Item-specific control of automatic processes: Stroop process dissociations

@article{Jacoby2003ItemspecificCO,
  title={Item-specific control of automatic processes: Stroop process dissociations},
  author={Larry L. Jacoby and D. Stephen Lindsay and Sandra Hessels},
  journal={Psychonomic Bulletin \& Review},
  year={2003},
  volume={10},
  pages={638-644}
}
The influence of word reading on Stroop color naming decreases as a function of the proportion of test items that are incongruent. This proportion-congruent effect is usually ascribed to strategies (e.g., maintaining task set) that operate at a general level to moderate the extent to which participants are influenced by word reading. However, in three experiments, effects at the level of specific items were found. Interference and facilitation were smaller for color names usually presented in… 
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  • J. Bugg, K. Hutchison
  • Psychology
    Journal of experimental psychology. Human perception and performance
  • 2013
TLDR
Novel findings provide converging evidence for reactive control of color-word Stroop interference at the item level, reveal theoretically important factors that modulate reliance on item- specific control versus contingency learning, and suggest an update to the item-specific control account.
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It is shown that the list-wide proportion congruence effect is accompanied by a change in neutral trial color-naming performance and that list-level attenuation of word reading led to a cost to performance on a secondary prospective memory task but only when that task required processing of the irrelevant, neutral word.
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TLDR
Findings support the idea that multiple levels of control are used in reducing Stroop interference, whereby interference is reduced strategically in lists that include disproportionately more incongruent trials.
Item-specific control of attention in the Stroop task: Contingency learning is not the whole story in the item-specific proportion-congruent effect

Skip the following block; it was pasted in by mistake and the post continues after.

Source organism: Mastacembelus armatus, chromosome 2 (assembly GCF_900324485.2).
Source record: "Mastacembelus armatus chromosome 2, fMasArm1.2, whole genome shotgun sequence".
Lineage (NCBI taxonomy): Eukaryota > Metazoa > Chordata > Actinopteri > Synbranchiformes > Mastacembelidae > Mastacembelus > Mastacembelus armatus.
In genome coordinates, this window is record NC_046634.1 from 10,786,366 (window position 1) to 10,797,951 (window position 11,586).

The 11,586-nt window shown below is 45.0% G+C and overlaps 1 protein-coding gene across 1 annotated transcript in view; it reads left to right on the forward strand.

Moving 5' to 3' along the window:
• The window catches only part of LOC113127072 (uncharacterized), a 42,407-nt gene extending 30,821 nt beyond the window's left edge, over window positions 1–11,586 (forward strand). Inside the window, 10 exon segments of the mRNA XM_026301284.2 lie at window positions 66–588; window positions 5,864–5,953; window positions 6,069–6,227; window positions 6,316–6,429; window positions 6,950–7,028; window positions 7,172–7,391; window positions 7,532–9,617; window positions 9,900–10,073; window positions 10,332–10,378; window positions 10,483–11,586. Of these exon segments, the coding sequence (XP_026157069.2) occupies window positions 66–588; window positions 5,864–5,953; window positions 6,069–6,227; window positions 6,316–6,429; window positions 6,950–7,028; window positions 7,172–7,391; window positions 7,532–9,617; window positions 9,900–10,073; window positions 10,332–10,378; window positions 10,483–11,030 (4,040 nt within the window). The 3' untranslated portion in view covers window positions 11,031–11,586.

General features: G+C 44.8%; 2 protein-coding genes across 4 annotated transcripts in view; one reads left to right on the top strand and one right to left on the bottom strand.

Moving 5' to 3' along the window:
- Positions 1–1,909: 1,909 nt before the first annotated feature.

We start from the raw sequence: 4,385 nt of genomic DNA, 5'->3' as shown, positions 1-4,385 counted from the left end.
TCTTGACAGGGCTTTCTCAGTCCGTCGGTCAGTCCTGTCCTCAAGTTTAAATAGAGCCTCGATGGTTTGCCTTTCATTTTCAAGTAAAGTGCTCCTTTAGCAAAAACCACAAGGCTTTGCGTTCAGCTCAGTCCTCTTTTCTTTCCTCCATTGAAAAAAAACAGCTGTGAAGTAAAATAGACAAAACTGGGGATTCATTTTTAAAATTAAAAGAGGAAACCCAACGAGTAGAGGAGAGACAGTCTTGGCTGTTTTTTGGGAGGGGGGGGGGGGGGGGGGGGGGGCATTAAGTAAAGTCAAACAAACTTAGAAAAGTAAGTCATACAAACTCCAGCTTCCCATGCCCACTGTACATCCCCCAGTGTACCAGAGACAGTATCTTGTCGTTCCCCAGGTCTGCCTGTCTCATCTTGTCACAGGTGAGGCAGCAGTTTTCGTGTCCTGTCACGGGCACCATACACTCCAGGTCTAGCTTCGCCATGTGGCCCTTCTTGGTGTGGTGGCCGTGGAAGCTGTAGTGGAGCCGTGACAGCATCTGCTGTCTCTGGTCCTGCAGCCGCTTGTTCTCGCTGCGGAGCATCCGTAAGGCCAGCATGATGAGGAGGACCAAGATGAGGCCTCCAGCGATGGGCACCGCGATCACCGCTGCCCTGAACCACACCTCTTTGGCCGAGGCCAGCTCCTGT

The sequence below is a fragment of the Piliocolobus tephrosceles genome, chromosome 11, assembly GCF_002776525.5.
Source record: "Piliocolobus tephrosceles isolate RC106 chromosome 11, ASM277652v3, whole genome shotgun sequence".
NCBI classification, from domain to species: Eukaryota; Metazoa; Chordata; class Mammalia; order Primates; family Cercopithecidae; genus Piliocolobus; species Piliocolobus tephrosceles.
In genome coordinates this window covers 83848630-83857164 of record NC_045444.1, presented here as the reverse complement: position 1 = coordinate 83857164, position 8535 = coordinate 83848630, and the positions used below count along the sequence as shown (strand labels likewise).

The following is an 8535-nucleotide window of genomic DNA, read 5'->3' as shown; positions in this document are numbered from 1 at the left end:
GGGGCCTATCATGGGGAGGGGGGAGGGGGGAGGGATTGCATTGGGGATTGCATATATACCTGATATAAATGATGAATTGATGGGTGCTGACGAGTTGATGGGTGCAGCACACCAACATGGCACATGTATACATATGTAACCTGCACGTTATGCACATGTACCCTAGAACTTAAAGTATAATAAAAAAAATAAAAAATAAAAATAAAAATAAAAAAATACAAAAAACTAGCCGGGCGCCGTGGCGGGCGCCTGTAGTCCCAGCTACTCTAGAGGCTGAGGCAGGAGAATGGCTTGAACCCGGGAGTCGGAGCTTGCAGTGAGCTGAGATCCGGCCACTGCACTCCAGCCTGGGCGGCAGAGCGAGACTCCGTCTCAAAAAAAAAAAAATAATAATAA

TLDR
The results challenge not only the contingency-learning account of the ISPC effect, an account that denies the existence of a conflict- Adaptation process, but also control accounts that assume that, although conflict-adaptation processes do exist, they are not used when contingency learning is also possible.
RETRACTED ARTICLE: Losing control: Mostly incongruent lists postpone, but do not eliminate, the Stroop effect
TLDR
The time course of the Stroop effect was explored using speed-accuracy tradeoff functions (SATfs) in tasks with 50 % congruent, MC, and MI trials, consistent with the idea that the strategic control of the word pathway is an effortful, temporary phenomenon, prone to buckle if responding is held in check.
Congruency precues moderate item-specific proportion congruency effects
TLDR
The results suggest that precueing influences engagement in proactive control and, as a result, reduces the impact of item-specific and list-based tendencies to direct attention toward or away from word reading.
Dissociating Levels of Cognitive Control
Attention is often imperfect; cognitive control is needed to counteract the tendency to attend to distractors that are incompatible with current goals. Cognitive psychologists have long explored
Developmental differences in the use of task goals in a cued version of the stroop task.
TLDR
Findings indicate that children have difficulty maintaining task goals in order to suppress stronger, goal-irrelevant responses.
The context-specific proportion congruent Stroop effect: Location as a contextual cue
TLDR
The results suggest that processes other than learning of word—response associations can produce contextual control over Stroop interference, and an item-specific proportion congruent effect that cannot be explained by such word— response associations is demonstrated.
Additive Effects of Item-Specific and Congruency Sequence Effects in the Vocal Stroop Task
TLDR
The finding that frequently occurring congruent items exhibit greater interference than items that are often incongruent is suggested, suggesting the CSE in Stroop may reflect a more general response adjustment process that is not directly tied to trial-by-trial changes in attentional control.
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